• Chimpanzees require socialization with other chimpanzees. In many videos, these individual chimps are not with other chimpanzees. Chimpanzees are extremely social and require a chimpanzee community or at least company in order to be psychologically well. He is often also dressed in clothing, interacting with humans, all to promote the brand of this influencer and this establishment. All of these conditions are certainly harmful to the long term psychological and physical needs of this young chimpanzee. 
  • Chimpanzees (and all great ape species) are endangered and could become extinct in our lifetime. Content like this perpetuates the idea that chimpanzees are not endangered (look they’re cute and fun!). If we don’t get people to understand the threats to chimpanzees in the wild and captivity, all the likes on social media will outnumber how many are alive in the future.
  • Humans SHOULD NEVER closely interact with chimpanzees and other great apes (with exceptions for experts and professionals). It also promotes the idea that humans can handle chimpanzees and other wildlife. This is very untrue and very dangerous, as humans and chimpanzees are so biologically similar, we can spread disease to one another very easily. Chimpanzees also grow to be larger, stronger and potentially aggressive – putting humans and chimpanzees in danger. We cannot let examples of this lead the public to interact with wildlife/captive animals in this manner – only experts and professionals should be handling chimpanzees.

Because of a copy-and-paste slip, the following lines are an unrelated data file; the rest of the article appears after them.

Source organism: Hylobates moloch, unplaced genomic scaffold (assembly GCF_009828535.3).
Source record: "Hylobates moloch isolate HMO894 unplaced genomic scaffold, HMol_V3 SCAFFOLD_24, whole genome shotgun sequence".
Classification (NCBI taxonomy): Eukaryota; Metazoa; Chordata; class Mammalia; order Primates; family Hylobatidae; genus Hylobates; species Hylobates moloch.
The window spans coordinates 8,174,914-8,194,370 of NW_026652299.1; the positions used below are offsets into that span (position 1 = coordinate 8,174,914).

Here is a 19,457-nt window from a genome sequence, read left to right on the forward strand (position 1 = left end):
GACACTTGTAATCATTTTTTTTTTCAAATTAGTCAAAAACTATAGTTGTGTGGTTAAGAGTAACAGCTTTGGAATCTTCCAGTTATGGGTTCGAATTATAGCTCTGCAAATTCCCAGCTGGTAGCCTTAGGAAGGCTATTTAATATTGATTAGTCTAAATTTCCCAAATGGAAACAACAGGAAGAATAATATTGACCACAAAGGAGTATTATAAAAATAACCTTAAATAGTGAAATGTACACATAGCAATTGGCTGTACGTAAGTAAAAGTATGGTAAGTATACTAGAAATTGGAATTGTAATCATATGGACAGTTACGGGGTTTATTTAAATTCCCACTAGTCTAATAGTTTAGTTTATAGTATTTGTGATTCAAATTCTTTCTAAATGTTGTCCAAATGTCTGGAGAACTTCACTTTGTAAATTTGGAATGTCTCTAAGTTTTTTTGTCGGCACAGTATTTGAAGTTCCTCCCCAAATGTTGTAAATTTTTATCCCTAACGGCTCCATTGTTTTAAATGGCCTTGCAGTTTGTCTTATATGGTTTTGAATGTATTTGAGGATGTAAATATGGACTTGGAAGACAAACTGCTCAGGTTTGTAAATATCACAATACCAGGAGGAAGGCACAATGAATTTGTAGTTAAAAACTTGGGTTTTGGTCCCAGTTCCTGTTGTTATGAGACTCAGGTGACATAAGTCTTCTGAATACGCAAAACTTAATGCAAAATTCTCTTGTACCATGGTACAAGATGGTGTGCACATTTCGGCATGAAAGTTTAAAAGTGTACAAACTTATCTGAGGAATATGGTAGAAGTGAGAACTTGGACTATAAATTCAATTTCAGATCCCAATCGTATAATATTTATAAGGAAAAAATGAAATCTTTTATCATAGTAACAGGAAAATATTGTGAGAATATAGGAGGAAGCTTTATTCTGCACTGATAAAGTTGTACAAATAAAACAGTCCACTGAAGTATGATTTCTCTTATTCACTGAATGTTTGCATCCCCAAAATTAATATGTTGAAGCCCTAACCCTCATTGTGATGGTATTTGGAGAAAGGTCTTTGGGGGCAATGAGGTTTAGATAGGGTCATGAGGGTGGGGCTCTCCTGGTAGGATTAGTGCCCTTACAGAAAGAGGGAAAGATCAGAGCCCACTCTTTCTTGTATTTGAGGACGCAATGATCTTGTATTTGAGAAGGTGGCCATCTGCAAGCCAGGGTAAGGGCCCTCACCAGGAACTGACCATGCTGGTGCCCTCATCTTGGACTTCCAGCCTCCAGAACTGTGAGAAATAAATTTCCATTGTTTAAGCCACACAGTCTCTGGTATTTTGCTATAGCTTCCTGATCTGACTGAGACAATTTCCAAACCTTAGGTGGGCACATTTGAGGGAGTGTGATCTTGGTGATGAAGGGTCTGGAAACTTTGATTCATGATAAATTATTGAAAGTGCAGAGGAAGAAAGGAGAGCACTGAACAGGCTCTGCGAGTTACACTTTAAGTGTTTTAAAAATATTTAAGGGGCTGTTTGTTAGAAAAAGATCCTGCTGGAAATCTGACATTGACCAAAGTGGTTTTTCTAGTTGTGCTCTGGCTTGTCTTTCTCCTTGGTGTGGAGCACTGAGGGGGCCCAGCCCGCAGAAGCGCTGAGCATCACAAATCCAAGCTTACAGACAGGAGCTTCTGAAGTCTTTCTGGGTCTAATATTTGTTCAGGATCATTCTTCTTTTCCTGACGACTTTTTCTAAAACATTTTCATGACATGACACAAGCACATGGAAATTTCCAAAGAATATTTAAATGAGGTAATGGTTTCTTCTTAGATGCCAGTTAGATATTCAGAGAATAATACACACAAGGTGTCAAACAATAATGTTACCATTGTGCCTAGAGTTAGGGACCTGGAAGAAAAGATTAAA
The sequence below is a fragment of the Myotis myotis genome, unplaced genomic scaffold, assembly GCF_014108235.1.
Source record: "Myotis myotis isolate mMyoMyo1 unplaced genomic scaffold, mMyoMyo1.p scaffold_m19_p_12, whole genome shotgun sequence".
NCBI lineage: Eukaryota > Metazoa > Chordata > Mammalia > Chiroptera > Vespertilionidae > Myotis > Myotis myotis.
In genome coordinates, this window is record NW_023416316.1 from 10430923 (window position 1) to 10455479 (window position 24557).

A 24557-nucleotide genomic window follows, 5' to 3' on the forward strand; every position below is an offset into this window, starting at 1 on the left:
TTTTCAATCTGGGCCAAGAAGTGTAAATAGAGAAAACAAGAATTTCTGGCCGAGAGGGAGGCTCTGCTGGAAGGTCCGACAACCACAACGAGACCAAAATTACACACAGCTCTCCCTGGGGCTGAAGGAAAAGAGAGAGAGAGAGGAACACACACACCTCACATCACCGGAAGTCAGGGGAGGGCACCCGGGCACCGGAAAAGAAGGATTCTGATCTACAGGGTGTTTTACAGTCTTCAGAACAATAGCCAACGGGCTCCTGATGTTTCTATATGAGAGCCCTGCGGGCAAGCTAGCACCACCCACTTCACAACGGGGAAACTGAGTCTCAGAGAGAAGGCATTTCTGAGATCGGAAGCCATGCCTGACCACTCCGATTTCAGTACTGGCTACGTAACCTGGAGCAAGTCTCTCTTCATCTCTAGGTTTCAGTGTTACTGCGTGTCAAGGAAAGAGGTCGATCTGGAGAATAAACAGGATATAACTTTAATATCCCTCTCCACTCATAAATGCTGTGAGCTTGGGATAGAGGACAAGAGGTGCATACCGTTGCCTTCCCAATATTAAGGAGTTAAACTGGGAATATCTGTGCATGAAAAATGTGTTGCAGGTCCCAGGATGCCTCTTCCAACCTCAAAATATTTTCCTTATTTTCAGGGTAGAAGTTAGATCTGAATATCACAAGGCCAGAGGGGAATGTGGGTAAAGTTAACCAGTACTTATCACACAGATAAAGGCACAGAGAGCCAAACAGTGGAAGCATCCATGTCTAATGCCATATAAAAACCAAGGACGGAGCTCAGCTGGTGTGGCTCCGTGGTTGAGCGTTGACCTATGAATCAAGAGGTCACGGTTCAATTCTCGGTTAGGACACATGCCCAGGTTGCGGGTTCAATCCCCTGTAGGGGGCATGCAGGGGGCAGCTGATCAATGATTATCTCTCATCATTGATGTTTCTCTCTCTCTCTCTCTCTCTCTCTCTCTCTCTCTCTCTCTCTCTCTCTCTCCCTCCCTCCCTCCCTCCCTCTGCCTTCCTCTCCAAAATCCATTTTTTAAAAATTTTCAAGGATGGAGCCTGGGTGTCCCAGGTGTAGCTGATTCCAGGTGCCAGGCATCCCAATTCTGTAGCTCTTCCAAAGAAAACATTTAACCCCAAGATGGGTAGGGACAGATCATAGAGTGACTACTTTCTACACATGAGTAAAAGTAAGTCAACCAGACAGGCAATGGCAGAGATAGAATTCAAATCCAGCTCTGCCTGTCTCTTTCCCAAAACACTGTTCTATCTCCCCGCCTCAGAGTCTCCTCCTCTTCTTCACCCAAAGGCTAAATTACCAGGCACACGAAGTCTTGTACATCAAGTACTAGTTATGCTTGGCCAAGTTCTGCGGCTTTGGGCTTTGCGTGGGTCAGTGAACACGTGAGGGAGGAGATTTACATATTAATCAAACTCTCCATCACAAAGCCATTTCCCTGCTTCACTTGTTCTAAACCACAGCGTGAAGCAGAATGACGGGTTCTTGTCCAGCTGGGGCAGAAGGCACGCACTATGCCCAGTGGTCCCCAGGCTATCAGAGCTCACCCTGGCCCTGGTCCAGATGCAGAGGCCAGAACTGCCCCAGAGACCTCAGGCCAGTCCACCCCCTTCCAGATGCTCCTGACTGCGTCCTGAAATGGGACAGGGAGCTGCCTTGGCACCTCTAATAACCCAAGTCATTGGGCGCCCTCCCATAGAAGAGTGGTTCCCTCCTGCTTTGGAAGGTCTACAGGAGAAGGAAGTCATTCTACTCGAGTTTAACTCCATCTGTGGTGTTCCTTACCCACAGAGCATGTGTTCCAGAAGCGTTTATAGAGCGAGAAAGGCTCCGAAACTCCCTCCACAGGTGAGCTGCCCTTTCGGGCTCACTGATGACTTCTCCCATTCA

• The behavior demonstrated would not be considered a natural behavior for wild infant chimpanzees. Play and tool use, as Dr. Goodall discovered, is common in chimpanzees – but in the case of chimpanzees in inappropriate captive environments being introduced to behaviors they would not typically demonstrate, there is a large amount of research around how that may cause detrimental long-term effects to the individual animal. 

These platforms have very large audiences, and what we represent and share can have wide spread and terrible consequences. We have the choice to be responsible in the way we portray non-human animals (captive and in the wild) and how we promote good content, or remove and/or not promote problematic content. If you care about chimpanzees, as many people interacting with this content likely do, you can do something about it. Each of us has the ability to use the power of liking and sharing #APEpropriate content to show others how wonderful and deserving of respect great apes are.